Africa Policy in the Clinton Years: Critical Choices for the Bush Administration
J. Stephen Morrison, Jennifer G. Cooke
CSIS Press, 2001 - Political Science - 153 pages
This volume examines evolving challenges in Africa, assesses U.S.- Africa policy in the Clinton years, and offers pragmatic recommendations to the new administration on critical Africa-related policy decisions. Recommendations focus on: the pursuit of U.S. economic interests, crisis diplomacy, investment in security operations, humanitarian assistance, bilateral policy toward Nigeria and South Africa, and responding to HIV/AIDS.
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U S DIPLOMATIC STRATEGIES TO RESOLVE
U S INVESTMENT IN SECURITY OPERATIONS
PURSUING U S ECONOMIC INTERESTS IN AFRICA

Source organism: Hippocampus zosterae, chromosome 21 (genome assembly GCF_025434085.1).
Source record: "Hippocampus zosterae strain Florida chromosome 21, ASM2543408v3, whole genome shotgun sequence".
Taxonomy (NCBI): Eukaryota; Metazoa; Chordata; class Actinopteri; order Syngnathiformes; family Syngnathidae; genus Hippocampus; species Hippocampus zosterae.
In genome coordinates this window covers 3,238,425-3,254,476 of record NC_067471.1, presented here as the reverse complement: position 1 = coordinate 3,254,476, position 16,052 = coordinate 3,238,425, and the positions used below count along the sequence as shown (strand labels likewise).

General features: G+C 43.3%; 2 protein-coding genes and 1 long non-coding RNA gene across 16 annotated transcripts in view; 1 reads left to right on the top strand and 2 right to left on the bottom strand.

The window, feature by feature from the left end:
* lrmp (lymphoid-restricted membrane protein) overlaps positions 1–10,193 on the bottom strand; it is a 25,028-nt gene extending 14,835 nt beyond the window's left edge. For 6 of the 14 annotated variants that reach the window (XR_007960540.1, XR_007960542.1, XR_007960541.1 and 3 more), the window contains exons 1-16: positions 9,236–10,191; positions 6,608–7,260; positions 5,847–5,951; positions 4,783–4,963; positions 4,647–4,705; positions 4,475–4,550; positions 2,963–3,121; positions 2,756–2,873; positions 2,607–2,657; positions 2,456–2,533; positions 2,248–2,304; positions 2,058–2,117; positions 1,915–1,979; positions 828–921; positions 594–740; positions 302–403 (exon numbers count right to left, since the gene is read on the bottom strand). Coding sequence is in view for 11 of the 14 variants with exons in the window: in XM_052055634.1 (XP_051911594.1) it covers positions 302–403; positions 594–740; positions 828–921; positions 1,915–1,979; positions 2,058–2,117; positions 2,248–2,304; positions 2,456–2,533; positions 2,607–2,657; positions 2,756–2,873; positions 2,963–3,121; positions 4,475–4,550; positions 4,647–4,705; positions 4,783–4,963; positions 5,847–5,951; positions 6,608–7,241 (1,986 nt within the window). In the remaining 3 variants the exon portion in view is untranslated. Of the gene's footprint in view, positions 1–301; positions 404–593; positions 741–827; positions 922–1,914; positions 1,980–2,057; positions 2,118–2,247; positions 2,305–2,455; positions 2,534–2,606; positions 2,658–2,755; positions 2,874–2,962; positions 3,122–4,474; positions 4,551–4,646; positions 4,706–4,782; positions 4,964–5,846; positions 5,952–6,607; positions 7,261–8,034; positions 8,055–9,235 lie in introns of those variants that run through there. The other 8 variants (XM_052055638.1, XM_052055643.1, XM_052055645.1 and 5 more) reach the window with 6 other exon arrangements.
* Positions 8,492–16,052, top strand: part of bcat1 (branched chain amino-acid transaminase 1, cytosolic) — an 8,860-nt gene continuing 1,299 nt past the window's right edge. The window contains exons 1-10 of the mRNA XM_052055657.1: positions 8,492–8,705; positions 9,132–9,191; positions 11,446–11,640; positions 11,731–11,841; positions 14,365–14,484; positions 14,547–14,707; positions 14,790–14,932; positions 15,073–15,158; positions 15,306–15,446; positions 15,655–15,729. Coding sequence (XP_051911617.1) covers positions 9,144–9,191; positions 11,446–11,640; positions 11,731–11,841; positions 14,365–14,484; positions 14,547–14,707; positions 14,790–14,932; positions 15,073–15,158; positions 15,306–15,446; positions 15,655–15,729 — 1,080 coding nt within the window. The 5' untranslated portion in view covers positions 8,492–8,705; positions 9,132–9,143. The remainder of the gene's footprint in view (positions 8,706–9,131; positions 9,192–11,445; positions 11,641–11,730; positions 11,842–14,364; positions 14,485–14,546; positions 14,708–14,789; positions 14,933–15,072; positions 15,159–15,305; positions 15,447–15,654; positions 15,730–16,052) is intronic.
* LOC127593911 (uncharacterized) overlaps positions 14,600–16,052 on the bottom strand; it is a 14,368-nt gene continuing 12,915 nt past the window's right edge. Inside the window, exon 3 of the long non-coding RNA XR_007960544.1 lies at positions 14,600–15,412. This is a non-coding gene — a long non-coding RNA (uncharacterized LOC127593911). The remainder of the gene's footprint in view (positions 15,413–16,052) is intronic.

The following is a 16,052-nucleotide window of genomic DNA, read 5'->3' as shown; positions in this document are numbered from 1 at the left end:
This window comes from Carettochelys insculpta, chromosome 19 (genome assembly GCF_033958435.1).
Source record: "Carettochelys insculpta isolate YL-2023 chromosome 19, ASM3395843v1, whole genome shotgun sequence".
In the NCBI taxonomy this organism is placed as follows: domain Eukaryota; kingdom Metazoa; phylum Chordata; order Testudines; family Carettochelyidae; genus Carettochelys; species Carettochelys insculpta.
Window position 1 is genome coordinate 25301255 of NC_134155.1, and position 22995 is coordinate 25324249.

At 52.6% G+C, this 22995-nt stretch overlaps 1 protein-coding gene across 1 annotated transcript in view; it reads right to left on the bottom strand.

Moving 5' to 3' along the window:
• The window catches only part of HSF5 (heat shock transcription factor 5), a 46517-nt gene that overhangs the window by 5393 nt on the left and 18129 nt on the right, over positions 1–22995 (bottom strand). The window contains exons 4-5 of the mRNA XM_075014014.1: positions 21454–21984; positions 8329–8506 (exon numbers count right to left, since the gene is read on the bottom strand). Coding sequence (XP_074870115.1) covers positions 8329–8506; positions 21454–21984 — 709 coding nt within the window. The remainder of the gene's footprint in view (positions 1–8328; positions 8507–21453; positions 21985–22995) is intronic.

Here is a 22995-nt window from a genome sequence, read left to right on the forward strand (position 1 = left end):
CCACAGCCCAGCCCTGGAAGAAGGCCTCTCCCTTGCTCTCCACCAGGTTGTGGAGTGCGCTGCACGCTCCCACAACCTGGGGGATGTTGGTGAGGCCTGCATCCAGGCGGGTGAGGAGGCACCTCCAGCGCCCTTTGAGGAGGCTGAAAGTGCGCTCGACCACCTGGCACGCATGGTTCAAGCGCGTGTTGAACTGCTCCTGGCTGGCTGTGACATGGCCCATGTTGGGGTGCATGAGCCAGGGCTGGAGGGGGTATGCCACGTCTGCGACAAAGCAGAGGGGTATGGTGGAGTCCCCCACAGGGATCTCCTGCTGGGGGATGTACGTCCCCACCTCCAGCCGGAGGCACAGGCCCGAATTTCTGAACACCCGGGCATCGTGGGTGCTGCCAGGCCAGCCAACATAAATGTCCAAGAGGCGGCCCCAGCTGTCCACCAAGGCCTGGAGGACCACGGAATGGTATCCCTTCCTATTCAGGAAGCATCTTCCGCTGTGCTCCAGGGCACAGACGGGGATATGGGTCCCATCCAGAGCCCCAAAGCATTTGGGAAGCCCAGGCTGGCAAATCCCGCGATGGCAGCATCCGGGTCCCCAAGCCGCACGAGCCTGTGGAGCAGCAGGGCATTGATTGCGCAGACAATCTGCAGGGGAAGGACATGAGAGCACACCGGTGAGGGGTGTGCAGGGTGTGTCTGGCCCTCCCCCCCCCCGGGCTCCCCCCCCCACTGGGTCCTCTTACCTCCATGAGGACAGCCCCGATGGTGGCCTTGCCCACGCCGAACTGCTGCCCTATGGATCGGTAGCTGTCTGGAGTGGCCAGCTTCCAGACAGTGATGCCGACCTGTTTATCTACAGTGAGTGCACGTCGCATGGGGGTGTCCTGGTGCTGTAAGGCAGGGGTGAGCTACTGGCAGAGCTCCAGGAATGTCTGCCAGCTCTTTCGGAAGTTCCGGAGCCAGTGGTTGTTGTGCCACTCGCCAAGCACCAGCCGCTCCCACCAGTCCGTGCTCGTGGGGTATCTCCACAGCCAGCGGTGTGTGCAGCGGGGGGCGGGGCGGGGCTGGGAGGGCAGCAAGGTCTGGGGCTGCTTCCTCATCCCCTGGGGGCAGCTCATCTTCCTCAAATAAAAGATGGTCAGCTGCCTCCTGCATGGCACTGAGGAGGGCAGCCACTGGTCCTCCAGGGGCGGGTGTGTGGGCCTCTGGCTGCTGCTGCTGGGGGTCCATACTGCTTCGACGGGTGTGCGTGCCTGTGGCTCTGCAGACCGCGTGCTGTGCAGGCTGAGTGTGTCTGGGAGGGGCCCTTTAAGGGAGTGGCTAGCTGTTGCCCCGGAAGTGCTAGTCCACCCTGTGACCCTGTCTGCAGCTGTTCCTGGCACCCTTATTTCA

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achieve Afri African countries agencies agenda AGOA allies Angola Burundi Bush administration capacity Clinton administration Clinton administration's coherent commitments Congress coordination Cote d'lvoire crises crisis critical CSIS debt relief Democratic development assistance diplomacy ECOMOG economic effective efforts emergency energy engagement Eritrea Ethiopia expanded funds genocide global high-level HIPC HIV/AIDS in Africa HIV/AIDS pandemic human rights humanitarian assistance important infrastructure initiatives institutions internally displaced persons intervention leaders leverage Liberia Lusaka ment military million multilateral NGOs Nigeria Obasanjo Office pandemic partnerships peace operations peace process peacekeeping percent political potential President priority reform regional require response role Rwanda sector senior Sierra Leone Somalia South Africa strategy strengthen Sudan sustained tion tional trade and investment transition U.S. bilateral U.S. diplomatic U.S. embassies U.S. foreign policy U.S. government U.S. humanitarian U.S. interests U.S. leadership U.S. national U.S. policy United Nations USAID violence Washington Zimbabwe